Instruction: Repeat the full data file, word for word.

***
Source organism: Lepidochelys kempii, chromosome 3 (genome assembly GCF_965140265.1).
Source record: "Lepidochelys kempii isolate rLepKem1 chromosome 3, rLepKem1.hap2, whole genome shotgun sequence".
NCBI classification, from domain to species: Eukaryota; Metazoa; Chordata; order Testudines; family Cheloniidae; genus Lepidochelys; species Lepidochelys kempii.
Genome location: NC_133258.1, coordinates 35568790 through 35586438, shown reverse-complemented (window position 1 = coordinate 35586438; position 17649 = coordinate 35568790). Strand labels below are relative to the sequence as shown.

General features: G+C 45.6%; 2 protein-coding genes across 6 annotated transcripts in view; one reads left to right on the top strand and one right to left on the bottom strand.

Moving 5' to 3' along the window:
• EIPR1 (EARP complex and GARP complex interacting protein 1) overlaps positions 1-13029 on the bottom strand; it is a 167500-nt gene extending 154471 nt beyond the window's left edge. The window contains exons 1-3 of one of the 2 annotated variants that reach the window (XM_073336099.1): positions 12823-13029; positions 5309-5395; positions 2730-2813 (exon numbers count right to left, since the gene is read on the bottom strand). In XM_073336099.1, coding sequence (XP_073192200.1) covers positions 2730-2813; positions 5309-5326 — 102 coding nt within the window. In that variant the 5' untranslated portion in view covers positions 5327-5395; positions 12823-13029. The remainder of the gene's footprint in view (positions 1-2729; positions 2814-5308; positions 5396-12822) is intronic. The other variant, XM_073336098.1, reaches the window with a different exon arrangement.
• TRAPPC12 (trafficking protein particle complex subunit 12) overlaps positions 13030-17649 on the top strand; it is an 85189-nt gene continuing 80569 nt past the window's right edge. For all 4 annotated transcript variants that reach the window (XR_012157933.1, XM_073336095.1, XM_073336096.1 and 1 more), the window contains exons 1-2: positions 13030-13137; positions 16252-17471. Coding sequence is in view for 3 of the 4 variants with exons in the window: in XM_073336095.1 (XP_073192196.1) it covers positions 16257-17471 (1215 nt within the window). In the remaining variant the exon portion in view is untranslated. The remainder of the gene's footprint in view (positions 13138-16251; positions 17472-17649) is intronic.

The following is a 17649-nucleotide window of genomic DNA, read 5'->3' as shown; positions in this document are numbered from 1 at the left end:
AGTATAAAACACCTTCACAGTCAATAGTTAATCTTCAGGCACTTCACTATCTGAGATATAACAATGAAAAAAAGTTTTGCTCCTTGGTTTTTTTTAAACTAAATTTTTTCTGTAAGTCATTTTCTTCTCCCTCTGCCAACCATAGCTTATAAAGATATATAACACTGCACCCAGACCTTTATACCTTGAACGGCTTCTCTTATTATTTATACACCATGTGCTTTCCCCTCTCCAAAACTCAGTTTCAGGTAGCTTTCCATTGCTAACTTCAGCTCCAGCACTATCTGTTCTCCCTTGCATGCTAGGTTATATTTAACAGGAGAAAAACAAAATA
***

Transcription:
Source organism: Lepidochelys kempii, chromosome 3 (genome assembly GCF_965140265.1).
Source record: "Lepidochelys kempii isolate rLepKem1 chromosome 3, rLepKem1.hap2, whole genome shotgun sequence".
NCBI classification, from domain to species: Eukaryota; Metazoa; Chordata; order Testudines; family Cheloniidae; genus Lepidochelys; species Lepidochelys kempii.
Genome location: NC_133258.1, coordinates 35568790 through 35586438, shown reverse-complemented (window position 1 = coordinate 35586438; position 17649 = coordinate 35568790). Strand labels below are relative to the sequence as shown.

General features: G+C 45.6%; 2 protein-coding genes across 6 annotated transcripts in view; one reads left to right on the top strand and one right to left on the bottom strand.

Moving 5' to 3' along the window:
• EIPR1 (EARP complex and GARP complex interacting protein 1) overlaps positions 1-13029 on the bottom strand; it is a 167500-nt gene extending 154471 nt beyond the window's left edge. The window contains exons 1-3 of one of the 2 annotated variants that reach the window (XM_073336099.1): positions 12823-13029; positions 5309-5395; positions 2730-2813 (exon numbers count right to left, since the gene is read on the bottom strand). In XM_073336099.1, coding sequence (XP_073192200.1) covers positions 2730-2813; positions 5309-5326 — 102 coding nt within the window. In that variant the 5' untranslated portion in view covers positions 5327-5395; positions 12823-13029. The remainder of the gene's footprint in view (positions 1-2729; positions 2814-5308; positions 5396-12822) is intronic. The other variant, XM_073336098.1, reaches the window with a different exon arrangement.
• TRAPPC12 (trafficking protein particle complex subunit 12) overlaps positions 13030-17649 on the top strand; it is an 85189-nt gene continuing 80569 nt past the window's right edge. For all 4 annotated transcript variants that reach the window (XR_012157933.1, XM_073336095.1, XM_073336096.1 and 1 more), the window contains exons 1-2: positions 13030-13137; positions 16252-17471. Coding sequence is in view for 3 of the 4 variants with exons in the window: in XM_073336095.1 (XP_073192196.1) it covers positions 16257-17471 (1215 nt within the window). In the remaining variant the exon portion in view is untranslated. The remainder of the gene's footprint in view (positions 13138-16251; positions 17472-17649) is intronic.

The following is a 17649-nucleotide window of genomic DNA, read 5'->3' as shown; positions in this document are numbered from 1 at the left end:
AGTATAAAACACCTTCACAGTCAATAGTTAATCTTCAGGCACTTCACTATCTGAGATATAACAATGAAAAAAAGTTTTGCTCCTTGGTTTTTTTTAAACTAAATTTTTTCTGTAAGTCATTTTCTTCTCCCTCTGCCAACCATAGCTTATAAAGATATATAACACTGCACCCAGACCTTTATACCTTGAACGGCTTCTCTTATTATTTATACACCATGTGCTTTCCCCTCTCCAAAACTCAGTTTCAGGTAGCTTTCCATTGCTAACTTCAGCTCCAGCACTATCTGTTCTCCCTTGCATGCTAGGTTATATTTAACAGGAGAAAAACAAAATA